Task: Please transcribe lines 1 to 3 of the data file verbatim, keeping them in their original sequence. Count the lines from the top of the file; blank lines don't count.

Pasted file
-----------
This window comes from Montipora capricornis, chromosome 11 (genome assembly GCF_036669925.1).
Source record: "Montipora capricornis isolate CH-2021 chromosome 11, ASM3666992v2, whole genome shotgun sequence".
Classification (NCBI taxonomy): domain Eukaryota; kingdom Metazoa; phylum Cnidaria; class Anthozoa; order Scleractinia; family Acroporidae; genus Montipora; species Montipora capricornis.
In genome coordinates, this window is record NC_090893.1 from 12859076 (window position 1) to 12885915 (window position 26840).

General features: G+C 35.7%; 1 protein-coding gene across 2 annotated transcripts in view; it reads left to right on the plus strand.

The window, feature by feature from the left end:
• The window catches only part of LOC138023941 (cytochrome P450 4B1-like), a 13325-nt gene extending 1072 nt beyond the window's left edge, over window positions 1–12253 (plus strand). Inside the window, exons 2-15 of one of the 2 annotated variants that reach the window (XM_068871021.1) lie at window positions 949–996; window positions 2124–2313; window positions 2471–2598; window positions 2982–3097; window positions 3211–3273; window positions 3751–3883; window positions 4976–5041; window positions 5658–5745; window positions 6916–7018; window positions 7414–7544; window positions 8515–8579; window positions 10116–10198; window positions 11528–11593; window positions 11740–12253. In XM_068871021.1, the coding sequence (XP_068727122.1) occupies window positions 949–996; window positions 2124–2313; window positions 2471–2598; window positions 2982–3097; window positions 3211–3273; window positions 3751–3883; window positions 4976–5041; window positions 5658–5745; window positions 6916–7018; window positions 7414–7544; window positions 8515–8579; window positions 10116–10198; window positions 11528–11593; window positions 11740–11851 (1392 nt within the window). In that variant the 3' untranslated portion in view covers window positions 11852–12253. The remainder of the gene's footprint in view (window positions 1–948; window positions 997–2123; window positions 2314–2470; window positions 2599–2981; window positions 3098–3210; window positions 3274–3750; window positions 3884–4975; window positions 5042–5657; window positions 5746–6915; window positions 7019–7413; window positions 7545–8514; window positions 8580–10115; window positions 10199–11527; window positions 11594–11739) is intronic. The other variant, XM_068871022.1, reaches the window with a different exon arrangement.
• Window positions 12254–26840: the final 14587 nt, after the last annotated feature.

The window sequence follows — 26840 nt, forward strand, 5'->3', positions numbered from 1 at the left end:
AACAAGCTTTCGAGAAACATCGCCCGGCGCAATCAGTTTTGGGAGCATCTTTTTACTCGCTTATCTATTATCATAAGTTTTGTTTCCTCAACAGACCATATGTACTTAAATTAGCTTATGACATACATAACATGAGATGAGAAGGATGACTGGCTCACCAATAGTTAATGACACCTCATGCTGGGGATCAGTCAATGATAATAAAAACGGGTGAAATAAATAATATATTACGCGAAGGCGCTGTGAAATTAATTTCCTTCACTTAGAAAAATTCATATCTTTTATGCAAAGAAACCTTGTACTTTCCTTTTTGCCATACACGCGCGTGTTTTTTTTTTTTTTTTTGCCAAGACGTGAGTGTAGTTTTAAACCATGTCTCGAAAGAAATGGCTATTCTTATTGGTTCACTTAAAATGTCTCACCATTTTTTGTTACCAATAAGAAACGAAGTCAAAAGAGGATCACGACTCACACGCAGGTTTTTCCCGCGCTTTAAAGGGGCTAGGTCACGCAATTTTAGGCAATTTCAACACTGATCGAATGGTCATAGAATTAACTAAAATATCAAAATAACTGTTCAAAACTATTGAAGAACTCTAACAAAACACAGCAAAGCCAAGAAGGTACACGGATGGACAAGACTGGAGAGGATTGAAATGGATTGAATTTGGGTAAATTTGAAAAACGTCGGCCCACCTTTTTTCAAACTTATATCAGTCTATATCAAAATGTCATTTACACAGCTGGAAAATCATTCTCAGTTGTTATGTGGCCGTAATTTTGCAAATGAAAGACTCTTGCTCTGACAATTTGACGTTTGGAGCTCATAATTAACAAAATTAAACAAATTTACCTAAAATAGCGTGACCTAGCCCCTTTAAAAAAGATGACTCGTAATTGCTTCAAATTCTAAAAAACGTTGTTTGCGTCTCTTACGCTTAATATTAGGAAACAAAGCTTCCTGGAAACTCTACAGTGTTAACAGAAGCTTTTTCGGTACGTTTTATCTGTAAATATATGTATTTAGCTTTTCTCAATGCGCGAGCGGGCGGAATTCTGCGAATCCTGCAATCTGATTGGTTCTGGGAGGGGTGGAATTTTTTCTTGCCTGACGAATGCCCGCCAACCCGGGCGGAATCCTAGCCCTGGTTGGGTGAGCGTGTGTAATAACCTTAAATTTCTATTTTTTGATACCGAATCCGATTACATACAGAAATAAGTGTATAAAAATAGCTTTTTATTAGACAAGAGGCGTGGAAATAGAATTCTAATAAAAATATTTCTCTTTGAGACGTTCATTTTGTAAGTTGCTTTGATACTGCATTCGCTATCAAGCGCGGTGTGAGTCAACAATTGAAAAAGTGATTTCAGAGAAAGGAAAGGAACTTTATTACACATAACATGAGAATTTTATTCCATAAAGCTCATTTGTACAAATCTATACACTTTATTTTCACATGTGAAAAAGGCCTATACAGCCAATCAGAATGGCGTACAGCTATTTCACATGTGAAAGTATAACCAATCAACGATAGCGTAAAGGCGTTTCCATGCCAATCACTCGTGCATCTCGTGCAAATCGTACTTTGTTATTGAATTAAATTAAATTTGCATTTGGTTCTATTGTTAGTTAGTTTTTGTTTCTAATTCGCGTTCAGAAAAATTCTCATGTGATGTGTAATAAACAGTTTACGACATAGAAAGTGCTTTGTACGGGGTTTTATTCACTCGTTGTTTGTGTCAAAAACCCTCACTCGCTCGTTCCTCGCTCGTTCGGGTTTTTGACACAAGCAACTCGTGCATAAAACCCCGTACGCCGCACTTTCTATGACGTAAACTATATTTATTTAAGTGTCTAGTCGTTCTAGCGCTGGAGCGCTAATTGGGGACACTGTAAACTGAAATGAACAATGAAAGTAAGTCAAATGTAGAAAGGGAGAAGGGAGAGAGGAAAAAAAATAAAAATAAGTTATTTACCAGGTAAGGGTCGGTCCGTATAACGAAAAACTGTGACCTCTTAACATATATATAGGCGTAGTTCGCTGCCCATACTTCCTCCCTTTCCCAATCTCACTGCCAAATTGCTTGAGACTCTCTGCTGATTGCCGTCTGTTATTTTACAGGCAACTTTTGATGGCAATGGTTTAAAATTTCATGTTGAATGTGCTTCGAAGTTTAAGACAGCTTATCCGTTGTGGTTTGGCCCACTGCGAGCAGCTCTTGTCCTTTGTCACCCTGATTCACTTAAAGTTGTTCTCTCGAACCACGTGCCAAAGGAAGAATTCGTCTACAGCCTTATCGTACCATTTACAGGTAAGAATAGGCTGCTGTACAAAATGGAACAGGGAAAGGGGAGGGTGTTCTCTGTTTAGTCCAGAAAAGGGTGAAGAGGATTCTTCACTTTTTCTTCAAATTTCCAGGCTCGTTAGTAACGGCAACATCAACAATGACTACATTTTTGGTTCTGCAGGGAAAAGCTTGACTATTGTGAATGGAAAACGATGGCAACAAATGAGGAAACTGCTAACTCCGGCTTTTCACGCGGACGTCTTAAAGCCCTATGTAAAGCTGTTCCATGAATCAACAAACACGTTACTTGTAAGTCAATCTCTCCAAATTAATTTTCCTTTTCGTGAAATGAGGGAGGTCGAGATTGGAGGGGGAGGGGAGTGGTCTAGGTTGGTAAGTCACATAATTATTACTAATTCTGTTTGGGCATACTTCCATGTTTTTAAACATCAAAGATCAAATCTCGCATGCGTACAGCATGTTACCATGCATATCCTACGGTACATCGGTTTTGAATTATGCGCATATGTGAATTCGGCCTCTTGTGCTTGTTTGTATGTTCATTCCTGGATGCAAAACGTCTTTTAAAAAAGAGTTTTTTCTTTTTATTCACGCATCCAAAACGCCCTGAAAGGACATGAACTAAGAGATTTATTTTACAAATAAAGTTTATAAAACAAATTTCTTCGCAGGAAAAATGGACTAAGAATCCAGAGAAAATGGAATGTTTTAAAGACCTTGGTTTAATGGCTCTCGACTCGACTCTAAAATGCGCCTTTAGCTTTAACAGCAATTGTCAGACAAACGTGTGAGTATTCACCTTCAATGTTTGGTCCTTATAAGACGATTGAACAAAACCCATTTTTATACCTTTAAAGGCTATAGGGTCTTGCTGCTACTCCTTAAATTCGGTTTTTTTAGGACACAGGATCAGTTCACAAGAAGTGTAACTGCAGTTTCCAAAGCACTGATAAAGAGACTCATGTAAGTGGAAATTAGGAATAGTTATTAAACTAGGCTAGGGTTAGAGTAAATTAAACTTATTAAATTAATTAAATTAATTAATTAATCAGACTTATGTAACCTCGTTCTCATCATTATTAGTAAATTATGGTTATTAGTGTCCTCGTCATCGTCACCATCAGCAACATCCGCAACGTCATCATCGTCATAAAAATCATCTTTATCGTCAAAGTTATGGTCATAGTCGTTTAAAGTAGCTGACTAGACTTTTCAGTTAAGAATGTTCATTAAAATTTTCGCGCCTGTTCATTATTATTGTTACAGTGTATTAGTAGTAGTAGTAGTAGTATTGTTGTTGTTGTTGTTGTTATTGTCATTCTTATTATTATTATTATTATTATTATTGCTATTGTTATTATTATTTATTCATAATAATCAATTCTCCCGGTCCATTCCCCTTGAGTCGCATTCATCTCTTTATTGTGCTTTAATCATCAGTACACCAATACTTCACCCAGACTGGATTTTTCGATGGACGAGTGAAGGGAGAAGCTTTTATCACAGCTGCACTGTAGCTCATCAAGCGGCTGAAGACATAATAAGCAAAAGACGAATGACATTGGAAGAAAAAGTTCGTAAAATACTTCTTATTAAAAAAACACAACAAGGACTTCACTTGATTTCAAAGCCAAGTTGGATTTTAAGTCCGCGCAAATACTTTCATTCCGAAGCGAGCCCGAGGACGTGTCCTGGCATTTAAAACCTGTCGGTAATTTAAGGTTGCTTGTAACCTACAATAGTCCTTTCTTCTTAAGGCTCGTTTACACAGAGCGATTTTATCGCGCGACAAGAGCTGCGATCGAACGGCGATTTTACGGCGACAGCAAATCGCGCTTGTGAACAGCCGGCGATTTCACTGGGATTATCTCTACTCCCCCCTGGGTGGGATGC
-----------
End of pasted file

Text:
This window comes from Montipora capricornis, chromosome 11 (genome assembly GCF_036669925.1).
Source record: "Montipora capricornis isolate CH-2021 chromosome 11, ASM3666992v2, whole genome shotgun sequence".
Classification (NCBI taxonomy): domain Eukaryota; kingdom Metazoa; phylum Cnidaria; class Anthozoa; order Scleractinia; family Acroporidae; genus Montipora; species Montipora capricornis.